Focke-Wulf Flugzeugbau AG was a German manufacturer of civil and military aircraft during World War II. Many of the company's successful fighter aircraft designs were slight modifications of the Focke-Wulf Fw 190.
The company was founded in Bremen
on 23 October 1923
as Bremer Flugzeugbau AG
by Prof. Henrich Focke
, Georg Wulf
and Dr. rer. pol. Werner Naumann
Almost immediately, they renamed the company Focke-Wulf Flugzeugbau AG
(later Focke-Wulf Flugzeugbau GmbH
). Initially it produced several commercial aircraft, typically with thick wings mounted high over bulky fuselages.
In 1931, under government pressure, Focke-Wulf merged with Albatros-Flugzeugwerke of Berlin. Albatros-Flugzeugwerke engineer and test pilot Kurt Tank became head of the technical department and started work on the Fw 44 Stieglitz (Goldfinch).
In 1936, Hanna Reitsch demonstrated the Focke-Wulf Fw 61, the first fully controllable helicopter (as opposed to autogyro), in Berlin. On August 10, 1938, the Fw 200 was the first airplane to fly nonstop between Berlin and New York City, making the journey in 24 hours and 56 minutes. The return trip on August 13 1938 took 19 hours and 47 minutes. These flights are commemorated with a plaque in the Böttcherstraße street of Bremen.
The Fw 190 Würger (butcher-bird), designed from 1938 on, and produced in quantity from early 1941 to 1945, was a mainstay single-seat fighter for the Luftwaffe during World War II.
Repeated bombing of Bremen in World War II resulted in the mass production plants being moved to eastern Germany and Poland, using many foreign and forced labourers, and from 1944 also prisoners of war. Only office personnel remained in Bremen. In the 1960s, ITT Corporation won $27 million in compensation in the 1960s for damage inflicted on its share of the Focke-Wulf plant by WWII Allied bombing.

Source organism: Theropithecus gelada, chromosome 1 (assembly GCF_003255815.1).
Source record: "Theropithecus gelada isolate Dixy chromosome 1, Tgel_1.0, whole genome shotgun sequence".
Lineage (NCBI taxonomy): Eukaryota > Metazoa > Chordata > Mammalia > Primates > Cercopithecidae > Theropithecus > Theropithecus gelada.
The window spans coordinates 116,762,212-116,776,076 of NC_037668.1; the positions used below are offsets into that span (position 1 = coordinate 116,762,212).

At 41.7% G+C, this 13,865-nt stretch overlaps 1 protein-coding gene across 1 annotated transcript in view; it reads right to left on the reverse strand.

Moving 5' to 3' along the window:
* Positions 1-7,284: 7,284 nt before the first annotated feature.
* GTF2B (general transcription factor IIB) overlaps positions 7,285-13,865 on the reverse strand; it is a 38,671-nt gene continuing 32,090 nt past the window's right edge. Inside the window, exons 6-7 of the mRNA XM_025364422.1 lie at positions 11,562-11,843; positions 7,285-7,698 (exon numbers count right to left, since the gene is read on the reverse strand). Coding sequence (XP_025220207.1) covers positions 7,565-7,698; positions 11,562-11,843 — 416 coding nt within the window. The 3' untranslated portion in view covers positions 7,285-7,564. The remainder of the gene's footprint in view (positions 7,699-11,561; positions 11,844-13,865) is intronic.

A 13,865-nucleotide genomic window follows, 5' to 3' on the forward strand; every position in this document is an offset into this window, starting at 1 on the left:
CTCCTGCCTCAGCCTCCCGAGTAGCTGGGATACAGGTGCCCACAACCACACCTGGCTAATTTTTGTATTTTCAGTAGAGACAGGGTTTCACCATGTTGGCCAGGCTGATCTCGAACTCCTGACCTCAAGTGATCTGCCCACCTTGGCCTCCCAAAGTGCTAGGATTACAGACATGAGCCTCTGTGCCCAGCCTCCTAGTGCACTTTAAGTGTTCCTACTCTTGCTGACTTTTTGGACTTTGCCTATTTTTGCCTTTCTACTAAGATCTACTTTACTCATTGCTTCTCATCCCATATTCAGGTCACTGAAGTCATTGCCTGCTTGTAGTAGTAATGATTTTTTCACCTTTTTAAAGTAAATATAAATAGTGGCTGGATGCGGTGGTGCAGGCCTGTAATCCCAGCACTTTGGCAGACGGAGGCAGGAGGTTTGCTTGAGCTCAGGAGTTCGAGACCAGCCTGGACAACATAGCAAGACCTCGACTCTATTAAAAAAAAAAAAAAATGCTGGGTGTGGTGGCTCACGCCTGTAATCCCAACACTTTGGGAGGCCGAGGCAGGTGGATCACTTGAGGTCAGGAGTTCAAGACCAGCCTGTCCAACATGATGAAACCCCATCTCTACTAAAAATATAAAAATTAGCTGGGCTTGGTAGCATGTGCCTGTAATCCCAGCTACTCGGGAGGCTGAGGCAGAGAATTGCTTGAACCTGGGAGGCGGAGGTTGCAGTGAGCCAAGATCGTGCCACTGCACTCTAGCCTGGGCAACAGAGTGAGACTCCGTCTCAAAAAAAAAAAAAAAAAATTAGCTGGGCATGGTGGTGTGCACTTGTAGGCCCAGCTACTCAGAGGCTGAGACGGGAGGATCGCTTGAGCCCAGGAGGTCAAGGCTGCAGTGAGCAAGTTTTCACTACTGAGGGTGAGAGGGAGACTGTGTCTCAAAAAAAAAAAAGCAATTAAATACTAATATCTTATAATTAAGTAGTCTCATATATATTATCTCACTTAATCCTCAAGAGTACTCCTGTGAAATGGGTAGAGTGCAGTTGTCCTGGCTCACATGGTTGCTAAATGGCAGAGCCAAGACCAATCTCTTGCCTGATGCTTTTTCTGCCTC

From 1947-1955, many Focke-Wulf workers, including Kurt Tank, worked at the Instituto Aerotécnico in Córdoba, Argentina. In 1951, Focke-Wulf began to make gliders, and in 1955, motorised planes.
In 1961, Focke-Wulf, Weserflug and Hamburger Flugzeugbau joined forces in the Entwicklungsring Nord (ERNO) to develop rockets. Focke-Wulf formally merged with Weserflug in 1964, becoming Vereinigte Flugtechnische Werke (VFW).
List of Focke-Wulf aircraft
- Focke-Wulf A 16
- Focke Wulf S 1
- Focke Wulf W 4
- Focke Wulf S 24 a
- Focke-Wulf Fw A 21
- Focke Wulf L 101 D Albatros
- Focke Wulf S 39
- Focke Wulf Fw 40
- Focke-Wulf Fw 44 Stieglitz (Goldfinch), trainer (biplane)
- Focke-Wulf Fw 56 Stösser (Falcon Hawk), trainer (parasol monoplane)
- Focke-Wulf Fw 57, twin-engined heavy fighter + bomber (prototype)
- Focke-Wulf Fw 58 Weihe (Kite), transport + trainer
- Focke-Wulf Fw 61, helicopter (prototype)
- Focke-Wulf Fw 62, ship-borne reconnaissance (biplane seaplane)
- Focke-Wulf Ta 152, interceptor/fighter (derived from Fw 190)
- Focke-Wulf Ta 154 Moskito (Mosquito), night-fighter
- Focke-Wulf Fw 159, fighter (prototype only)
- Focke-Wulf Ta 183, jet-engined fighter (prototype)
- Focke-Wulf Fw 186, autogiro reconnaissance aircraft (prototype)
- Focke-Wulf Fw 187 Falke (Falcon), twin-engined heavy fighter ("Zerstörer")
- Focke-Wulf Fw 189 Uhu (Owl), twin-engined army cooperation/tactical reconnaissance
- Focke-Wulf Fw 190 Würger (shrike/butcher-bird), fighter/interceptor
- Focke-Wulf Fw 191, twin-engined bomber (prototype)
- Focke-Wulf Fw 200 Condor, multi-engined passenger airplane + maritime patrol-bomber
References and Notes